This week is sometimes the most feared on the academic calendar.
For students, final exams are as certain as the bubble sheets they are taken on and as necessary as the nights spent cramming for them.
Some students, however, have more difficulty than others.
Students who have difficulty with test taking, whether it is a result of stress, injury or learning disability, have no shortage of sympathy and understanding on CSU’s campus and help is available, no matter when one might need it.
“This time of year is definitely the busiest for us,” said Karin Bright, testing coordinator for the Resources for Disabled Students office at CSU.
Bright, whose job is to proctor exams for students who receive alternative testing methods, finds time to assist students in communication with professors, provide students with one-on-one counseling and make referrals to one of the other educational services that RDS works closely with.
If necessary, RDS will even provide readers to students with dyslexia or vision impairment and scribes to students who cannot write due to injury or physical disability.
“We can definitely find out what this office can do to help you,” Bright said while ending a telephone conversation with a student.
Other divisions of the University Counseling Center, like the Help/Success Center or Academic Advancement, also help students with their educational needs if their problems result from test anxiety or poor study skills, rather than a disability.
The Learning Assistance Center, which works very closely with RDS, provides unlimited counseling to any student who requests it, whereas RDS provides service on a provisional basis for one semester while a diagnosis of disability is rendered. If the student is diagnosed with a learning disorder, then RDS will continue its services.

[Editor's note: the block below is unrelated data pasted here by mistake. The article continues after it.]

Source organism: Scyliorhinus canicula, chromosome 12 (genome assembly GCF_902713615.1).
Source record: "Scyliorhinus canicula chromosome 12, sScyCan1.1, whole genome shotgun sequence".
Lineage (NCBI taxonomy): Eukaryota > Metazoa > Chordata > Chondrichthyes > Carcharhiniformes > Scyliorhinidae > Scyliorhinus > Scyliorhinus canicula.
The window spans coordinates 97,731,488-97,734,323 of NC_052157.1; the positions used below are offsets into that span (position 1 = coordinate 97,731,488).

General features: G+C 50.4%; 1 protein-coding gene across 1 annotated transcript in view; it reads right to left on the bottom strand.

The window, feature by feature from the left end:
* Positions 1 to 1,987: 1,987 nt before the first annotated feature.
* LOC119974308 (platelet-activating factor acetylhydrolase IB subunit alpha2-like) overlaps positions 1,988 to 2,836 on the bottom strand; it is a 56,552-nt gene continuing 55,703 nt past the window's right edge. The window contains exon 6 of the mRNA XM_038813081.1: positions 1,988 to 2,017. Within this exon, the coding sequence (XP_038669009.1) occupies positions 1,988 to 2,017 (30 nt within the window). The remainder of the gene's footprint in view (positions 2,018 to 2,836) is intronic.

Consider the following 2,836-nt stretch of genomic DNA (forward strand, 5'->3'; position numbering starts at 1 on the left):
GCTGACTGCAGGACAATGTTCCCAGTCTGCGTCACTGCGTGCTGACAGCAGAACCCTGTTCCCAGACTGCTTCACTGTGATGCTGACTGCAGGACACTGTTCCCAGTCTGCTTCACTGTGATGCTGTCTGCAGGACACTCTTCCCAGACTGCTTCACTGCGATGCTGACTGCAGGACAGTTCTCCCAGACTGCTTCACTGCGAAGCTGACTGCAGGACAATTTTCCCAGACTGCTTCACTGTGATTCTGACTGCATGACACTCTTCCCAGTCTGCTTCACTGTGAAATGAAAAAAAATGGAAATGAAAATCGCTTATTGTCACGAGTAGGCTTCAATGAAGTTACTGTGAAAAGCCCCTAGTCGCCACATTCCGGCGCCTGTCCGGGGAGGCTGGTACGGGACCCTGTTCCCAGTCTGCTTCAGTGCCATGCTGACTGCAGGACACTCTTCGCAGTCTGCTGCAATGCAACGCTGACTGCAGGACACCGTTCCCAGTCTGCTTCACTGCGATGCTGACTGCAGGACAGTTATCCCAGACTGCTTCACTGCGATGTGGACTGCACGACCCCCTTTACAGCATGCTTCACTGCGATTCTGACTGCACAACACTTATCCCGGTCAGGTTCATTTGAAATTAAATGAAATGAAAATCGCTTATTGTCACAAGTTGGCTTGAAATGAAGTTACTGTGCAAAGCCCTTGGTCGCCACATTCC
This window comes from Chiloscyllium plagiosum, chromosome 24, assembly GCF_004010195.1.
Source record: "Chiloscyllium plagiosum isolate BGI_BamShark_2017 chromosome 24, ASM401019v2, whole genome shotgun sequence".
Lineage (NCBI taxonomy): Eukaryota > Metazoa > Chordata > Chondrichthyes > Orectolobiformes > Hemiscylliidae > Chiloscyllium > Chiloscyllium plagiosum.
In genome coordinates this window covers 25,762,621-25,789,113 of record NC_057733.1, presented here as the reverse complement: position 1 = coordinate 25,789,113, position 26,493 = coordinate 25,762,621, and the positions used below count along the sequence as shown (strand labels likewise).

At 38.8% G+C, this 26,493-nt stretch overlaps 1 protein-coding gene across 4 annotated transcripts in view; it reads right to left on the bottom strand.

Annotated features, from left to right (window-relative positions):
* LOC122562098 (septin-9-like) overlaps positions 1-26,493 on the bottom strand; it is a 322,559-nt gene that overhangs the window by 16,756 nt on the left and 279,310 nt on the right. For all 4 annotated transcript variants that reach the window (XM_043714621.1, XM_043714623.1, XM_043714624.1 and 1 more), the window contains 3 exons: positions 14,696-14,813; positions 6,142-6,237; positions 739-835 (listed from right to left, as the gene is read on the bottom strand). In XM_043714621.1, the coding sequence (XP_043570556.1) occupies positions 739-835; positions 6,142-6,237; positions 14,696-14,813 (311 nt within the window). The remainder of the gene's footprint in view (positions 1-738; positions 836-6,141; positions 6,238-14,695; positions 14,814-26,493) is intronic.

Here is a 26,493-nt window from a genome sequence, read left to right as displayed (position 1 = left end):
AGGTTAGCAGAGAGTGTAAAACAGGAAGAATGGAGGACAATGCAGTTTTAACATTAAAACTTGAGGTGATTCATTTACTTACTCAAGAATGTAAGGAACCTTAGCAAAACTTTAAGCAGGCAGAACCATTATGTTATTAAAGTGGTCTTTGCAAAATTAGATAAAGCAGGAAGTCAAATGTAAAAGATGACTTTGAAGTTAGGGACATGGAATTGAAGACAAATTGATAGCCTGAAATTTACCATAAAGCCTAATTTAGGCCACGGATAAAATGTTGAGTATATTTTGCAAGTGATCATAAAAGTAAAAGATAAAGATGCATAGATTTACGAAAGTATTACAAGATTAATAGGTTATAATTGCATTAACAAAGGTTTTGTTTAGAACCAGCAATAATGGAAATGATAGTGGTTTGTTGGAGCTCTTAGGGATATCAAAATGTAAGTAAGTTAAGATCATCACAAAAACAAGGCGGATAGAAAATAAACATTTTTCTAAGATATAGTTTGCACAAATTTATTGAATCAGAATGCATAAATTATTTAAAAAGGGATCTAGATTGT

Offices like RDS and the Learning Assistance Center were established at universities all over the country as a result of the Rehabilitation Act of 1973. This item of federal legislation states that no individual will be denied participation in or benefits of any federally subsidized program on the basis of his or her disability alone.
Prior to this legislation, which serves to “level the playing field” by providing equal access to all, students did not have these educational resources and were often deemed unfit for higher education, according to retired CSU sociology professor Stan Eitzen.
“Many people chose not to go to school and defined themselves as dumb or incapable to do the work,” Eitzen said. “These (disabilities) have only been recognized in society in the past two to three decades and schools like CSU could finally accommodate these students with programs and offices like RDS.”
Eitzen, who taught at CSU from 1974 to 1995, went on to testify that learning disabilities like attention deficit disorder and dyslexia are not a measure of intelligence and that Thomas Edison suffered from dyslexia and was “obviously very smart.”
CSU history professor Frank Towers’ cooperation with Help/Success Center yields positive results with students who are having difficulties in his classes, as long as the student makes his or her problem known, in which case “it’s usually not too hard to work out an accommodation.”